Hidden Assets, Freezing Orders & Forensic Accounting Solicitors Berkhamsted, Amersham & Beaconsfield
Can my spouse hide assets during a divorce?
During divorce, in order for a fair financial settlement, parties need to ensure that each party fully discloses their assets and finances. This is known as full and frank disclosure. Your spouse may wish to conceal assets, however, there are sanctions for this.
What is the penalty for hiding assets during divorce?
The court can punish your spouse in a number of different ways. One penalty is being ordered to pay the legal costs of the other party. The person hiding the assets may also receive a less favourable financial settlement than they would have been awarded otherwise. The court also has the power to ensure the hidden assets are included in the financial settlement. The penalty for hiding assets could include a criminal record and maybe even a prison sentence.
In addition, if the court discovers at a future date that one party did not disclose all of their assets, it has the power to reopen the case and make changes to the original financial order.
What can the courts do to stop the assets being hidden?
There are various provisions that courts can use in order to stop your spouse transferring assets, or to order assets to be transferred back if they have already been transferred.
When looking for hidden funds the court has the power to:
- Use a search order to discover whether there are hidden assets (this only tends to apply when the assets are significant, as search orders can be expensive).
- Make a Freezing Order to prevent assets being disposed of.
- Order the already-disposed assets to be transferred back (Avoidance of Dispositions Order).
A Freezing Order (sometimes referred to as a Freezing Injunction) is an interim injunction granted by the Court restraining a party from disposing or dealing with assets.
Within divorce proceedings, it is most commonly utilised by a party to prevent the other party from frustrating the financial proceedings and attempting to hide and/or dissipate assets.
Assets that can be frozen include bank accounts, investments, private and public shares, property, land, and motor vehicles. Even less tangible assets such as goodwill, insurance premiums, IP rights, and cryptocurrency can be frozen in certain circumstances.
Freezing orders may bind not only your spouse but any third parties who deal with or benefit from the assets covered by the order; for example, trustees, business partners and/or bank managers.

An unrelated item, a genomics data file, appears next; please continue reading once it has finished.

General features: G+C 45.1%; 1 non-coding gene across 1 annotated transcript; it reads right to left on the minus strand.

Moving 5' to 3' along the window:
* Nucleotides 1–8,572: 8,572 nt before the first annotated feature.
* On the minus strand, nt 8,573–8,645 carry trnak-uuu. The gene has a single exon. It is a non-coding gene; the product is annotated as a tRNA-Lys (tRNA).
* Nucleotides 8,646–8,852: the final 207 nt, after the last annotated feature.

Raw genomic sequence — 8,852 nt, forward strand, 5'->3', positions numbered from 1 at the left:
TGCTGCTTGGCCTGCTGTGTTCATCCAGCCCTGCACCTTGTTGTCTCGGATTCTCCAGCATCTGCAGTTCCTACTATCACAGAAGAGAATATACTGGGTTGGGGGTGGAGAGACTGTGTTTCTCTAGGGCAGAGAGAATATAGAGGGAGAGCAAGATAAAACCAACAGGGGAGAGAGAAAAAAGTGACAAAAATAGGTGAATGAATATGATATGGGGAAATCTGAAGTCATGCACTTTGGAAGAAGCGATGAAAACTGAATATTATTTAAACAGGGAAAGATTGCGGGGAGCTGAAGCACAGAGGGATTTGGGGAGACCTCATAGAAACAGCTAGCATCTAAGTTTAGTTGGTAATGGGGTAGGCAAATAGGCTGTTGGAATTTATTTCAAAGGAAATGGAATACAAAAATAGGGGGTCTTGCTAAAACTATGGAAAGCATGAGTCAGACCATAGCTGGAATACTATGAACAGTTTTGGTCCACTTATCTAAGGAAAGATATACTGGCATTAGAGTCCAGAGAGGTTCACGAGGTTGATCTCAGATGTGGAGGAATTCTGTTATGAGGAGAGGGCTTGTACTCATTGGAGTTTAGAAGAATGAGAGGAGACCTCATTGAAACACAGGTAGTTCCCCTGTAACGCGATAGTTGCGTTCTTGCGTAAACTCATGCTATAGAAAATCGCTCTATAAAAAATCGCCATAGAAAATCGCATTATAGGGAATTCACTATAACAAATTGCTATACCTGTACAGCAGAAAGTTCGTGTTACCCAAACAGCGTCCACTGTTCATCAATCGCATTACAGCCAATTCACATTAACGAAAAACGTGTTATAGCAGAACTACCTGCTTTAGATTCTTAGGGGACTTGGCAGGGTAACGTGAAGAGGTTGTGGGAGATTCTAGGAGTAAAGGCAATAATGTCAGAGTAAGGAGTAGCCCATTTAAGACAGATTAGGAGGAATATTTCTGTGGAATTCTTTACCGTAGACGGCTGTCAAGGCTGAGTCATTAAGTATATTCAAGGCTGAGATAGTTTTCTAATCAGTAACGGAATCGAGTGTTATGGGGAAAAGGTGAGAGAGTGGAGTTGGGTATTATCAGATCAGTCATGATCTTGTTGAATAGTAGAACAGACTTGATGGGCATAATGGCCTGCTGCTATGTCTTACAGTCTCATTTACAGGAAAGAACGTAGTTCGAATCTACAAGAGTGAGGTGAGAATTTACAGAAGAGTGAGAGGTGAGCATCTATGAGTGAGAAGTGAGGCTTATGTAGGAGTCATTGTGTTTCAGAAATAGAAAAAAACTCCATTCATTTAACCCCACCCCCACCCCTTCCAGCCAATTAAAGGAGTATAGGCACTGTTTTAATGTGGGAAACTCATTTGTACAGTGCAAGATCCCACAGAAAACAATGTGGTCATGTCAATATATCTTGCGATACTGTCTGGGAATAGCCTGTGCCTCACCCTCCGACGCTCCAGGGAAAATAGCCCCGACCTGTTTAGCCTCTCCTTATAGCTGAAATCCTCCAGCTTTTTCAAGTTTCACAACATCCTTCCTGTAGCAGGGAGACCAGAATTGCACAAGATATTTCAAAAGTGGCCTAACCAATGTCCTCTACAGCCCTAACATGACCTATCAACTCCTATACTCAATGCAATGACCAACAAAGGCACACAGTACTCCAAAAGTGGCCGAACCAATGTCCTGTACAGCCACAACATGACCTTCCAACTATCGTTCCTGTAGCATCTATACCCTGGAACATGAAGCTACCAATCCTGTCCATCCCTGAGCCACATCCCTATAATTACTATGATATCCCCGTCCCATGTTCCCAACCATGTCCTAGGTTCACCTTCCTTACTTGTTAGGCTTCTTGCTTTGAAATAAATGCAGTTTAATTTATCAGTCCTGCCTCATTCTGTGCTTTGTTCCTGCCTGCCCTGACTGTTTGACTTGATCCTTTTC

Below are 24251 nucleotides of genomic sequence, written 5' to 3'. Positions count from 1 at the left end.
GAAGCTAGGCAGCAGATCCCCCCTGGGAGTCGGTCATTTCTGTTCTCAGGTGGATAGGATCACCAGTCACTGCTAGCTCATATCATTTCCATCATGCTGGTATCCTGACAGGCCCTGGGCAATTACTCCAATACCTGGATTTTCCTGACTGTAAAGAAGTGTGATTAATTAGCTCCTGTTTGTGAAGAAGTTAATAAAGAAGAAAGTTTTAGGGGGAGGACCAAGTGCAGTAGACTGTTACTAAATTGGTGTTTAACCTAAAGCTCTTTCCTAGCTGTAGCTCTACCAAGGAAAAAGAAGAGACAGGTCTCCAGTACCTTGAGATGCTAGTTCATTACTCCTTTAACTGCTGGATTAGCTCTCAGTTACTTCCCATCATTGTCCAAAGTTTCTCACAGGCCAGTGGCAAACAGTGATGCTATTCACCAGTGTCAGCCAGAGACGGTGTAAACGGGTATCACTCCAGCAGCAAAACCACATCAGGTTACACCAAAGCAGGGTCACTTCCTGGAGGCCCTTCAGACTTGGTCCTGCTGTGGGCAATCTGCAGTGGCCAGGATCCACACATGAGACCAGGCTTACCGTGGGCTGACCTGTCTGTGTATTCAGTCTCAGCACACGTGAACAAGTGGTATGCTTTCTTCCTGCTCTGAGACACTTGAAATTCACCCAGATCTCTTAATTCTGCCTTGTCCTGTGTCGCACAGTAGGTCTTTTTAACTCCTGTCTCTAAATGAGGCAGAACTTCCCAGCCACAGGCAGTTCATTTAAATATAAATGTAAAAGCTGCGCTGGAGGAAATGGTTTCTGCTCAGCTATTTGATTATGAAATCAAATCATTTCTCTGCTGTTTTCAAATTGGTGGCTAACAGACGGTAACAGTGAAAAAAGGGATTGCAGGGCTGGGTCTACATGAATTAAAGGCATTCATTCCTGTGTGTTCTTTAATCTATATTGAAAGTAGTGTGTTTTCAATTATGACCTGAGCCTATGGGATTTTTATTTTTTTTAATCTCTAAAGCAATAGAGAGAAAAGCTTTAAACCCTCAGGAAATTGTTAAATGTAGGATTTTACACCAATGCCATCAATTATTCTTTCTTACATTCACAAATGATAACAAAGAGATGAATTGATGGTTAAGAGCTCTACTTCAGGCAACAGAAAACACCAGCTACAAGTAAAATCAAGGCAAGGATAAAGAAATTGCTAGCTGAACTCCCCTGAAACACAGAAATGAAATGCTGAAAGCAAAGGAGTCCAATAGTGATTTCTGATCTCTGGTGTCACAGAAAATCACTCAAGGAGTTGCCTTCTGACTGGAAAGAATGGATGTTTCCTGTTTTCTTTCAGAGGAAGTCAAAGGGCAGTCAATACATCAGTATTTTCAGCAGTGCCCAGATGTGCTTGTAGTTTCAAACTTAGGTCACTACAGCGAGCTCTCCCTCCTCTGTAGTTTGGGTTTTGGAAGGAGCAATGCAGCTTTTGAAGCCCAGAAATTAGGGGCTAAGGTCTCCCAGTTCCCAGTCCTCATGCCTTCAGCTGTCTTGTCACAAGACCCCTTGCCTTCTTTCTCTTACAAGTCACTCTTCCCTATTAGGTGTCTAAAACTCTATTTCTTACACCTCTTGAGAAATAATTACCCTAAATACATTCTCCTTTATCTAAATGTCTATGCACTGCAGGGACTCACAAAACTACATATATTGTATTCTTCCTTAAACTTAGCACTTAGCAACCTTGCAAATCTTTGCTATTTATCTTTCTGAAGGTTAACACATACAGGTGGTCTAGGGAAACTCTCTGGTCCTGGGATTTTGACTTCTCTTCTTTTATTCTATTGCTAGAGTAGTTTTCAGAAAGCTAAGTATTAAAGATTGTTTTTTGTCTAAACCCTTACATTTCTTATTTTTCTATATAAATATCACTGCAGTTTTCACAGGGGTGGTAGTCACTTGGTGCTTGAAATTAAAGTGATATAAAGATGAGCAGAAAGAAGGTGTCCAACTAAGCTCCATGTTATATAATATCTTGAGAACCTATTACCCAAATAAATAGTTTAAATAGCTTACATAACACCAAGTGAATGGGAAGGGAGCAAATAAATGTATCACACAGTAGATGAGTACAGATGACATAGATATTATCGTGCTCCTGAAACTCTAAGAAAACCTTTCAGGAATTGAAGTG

This would be a breach of the Freezing Order and the party responsible will be in contempt of court; he/she would be at risk of having his/her assets seized, and receiving a fine, a community order, or even a custodial sentence.
What if my spouse is in the process of disposing or has already disposed of assets in order to defeat my claim?
Under these circumstances, you can make an application for an Avoidance of Dispositions Order which is an order by the High Court setting aside or preventing a transaction by one party (either the husband or wife) that was/is being made with the aim of defeating his/her spouse’s application for financial provision.
Yes, you may wish to gather evidence, but only within the confines of the law. It is important that you go about collecting the information in the right way in order to avoid inadvertently committing a criminal offence, which could result in you going to prison. You also need to be aware of any relevant civil laws, so you don’t end up being sued for damages.
Before you start gathering evidence of your spouse’s hidden assets it is a good idea to get legal advice to make sure you do not fall foul of any criminal or civil laws. You may also want to employ a forensic accountant to ensure smooth divorce proceedings.
The main role of the forensic accountant in divorce matters is to ensure financial transparency by investigating the parties finances, both personal and business, with the ultimate aim being to identify and investigate any discrepancies, including revealing hidden assets and income. If you want to ensure an equitable division of assets, it’s important to instruct a forensic accountant.
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